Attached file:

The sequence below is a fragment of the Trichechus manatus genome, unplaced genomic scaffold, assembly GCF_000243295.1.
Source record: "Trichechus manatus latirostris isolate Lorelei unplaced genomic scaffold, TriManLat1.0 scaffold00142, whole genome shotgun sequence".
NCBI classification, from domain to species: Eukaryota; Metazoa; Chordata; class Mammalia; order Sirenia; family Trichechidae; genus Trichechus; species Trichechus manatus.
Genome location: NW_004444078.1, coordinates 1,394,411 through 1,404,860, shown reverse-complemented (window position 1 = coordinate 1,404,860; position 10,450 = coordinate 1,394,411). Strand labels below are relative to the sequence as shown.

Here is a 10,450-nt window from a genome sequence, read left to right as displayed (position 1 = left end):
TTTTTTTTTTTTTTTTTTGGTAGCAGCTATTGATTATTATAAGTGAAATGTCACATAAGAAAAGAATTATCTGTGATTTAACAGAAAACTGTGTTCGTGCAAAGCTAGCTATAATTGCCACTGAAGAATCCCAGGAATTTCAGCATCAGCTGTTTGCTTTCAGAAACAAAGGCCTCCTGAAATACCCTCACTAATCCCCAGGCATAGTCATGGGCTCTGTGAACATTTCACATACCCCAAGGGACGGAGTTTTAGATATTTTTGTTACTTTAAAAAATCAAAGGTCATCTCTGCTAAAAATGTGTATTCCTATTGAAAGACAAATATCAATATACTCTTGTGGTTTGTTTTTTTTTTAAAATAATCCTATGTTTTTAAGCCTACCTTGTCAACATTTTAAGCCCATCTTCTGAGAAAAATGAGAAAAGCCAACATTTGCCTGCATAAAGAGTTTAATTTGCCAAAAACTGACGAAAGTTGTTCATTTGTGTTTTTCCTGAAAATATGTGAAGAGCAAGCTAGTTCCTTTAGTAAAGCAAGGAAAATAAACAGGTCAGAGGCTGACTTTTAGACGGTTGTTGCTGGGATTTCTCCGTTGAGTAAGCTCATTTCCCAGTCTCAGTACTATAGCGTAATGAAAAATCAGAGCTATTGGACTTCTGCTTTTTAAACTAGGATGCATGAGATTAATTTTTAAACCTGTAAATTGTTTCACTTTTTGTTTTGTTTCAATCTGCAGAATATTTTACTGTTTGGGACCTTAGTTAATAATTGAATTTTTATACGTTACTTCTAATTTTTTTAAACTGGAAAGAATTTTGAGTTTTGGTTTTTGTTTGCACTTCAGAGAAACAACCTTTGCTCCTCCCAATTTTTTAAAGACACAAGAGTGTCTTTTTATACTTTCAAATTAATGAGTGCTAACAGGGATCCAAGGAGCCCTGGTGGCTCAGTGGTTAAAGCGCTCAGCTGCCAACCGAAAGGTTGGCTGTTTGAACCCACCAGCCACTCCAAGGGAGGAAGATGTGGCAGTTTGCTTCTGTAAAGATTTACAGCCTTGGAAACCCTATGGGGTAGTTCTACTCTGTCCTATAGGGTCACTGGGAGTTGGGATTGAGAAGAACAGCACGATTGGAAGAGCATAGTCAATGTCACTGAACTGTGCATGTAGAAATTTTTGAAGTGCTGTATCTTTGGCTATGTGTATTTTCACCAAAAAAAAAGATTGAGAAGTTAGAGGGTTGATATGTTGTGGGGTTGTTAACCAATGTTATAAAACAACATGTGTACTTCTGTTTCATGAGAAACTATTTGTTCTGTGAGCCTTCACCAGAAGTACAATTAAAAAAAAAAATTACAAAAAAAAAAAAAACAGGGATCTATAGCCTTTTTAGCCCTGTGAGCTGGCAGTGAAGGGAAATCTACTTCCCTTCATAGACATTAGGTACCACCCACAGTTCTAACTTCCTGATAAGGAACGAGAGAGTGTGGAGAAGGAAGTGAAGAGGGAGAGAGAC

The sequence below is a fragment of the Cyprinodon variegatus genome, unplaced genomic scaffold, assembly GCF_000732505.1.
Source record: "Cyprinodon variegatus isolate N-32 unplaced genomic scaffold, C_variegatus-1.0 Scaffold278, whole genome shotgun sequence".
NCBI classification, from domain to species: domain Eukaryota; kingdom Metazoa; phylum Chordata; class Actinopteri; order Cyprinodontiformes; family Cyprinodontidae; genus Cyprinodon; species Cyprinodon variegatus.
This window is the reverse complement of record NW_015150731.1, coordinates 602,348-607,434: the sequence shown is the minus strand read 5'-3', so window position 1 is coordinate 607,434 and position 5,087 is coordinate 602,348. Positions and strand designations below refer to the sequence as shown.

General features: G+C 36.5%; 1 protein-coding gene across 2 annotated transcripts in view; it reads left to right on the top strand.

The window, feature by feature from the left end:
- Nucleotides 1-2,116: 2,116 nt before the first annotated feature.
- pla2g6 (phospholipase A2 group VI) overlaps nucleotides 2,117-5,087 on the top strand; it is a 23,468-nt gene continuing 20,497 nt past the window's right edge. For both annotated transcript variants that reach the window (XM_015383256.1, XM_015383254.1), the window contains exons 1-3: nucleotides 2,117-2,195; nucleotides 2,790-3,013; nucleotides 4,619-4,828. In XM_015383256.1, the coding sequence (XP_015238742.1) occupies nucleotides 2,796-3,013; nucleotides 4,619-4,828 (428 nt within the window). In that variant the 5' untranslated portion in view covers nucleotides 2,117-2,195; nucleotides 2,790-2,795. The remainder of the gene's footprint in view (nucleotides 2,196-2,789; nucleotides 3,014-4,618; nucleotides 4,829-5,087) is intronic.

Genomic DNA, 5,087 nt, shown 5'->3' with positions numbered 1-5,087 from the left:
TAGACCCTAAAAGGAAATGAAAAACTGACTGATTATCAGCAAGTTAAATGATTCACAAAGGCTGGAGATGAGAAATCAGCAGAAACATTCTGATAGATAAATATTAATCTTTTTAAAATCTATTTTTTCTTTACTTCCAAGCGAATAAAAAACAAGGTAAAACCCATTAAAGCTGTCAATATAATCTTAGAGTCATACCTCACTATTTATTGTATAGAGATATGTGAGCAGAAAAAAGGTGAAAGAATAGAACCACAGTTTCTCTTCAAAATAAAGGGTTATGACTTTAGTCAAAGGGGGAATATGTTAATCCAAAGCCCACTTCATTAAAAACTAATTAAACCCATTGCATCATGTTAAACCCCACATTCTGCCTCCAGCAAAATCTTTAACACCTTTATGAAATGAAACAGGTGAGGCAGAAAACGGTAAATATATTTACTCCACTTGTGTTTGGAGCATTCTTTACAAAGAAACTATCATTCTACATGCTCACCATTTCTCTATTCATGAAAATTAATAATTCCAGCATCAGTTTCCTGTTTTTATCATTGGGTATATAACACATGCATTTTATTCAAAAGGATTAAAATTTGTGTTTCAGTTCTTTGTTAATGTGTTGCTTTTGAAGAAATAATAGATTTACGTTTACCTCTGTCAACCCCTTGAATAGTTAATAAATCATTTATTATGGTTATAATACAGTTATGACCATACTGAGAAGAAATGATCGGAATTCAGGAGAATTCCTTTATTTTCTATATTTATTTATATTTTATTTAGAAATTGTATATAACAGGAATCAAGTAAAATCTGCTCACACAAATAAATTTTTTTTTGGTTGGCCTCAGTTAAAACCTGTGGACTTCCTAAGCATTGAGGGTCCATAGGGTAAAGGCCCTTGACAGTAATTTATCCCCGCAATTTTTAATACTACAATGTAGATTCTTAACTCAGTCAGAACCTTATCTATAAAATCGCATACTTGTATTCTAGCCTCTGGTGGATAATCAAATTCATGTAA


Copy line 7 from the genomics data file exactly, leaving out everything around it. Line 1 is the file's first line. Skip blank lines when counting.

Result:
The sequence below is a fragment of the Cyprinodon variegatus genome, unplaced genomic scaffold, assembly GCF_000732505.1.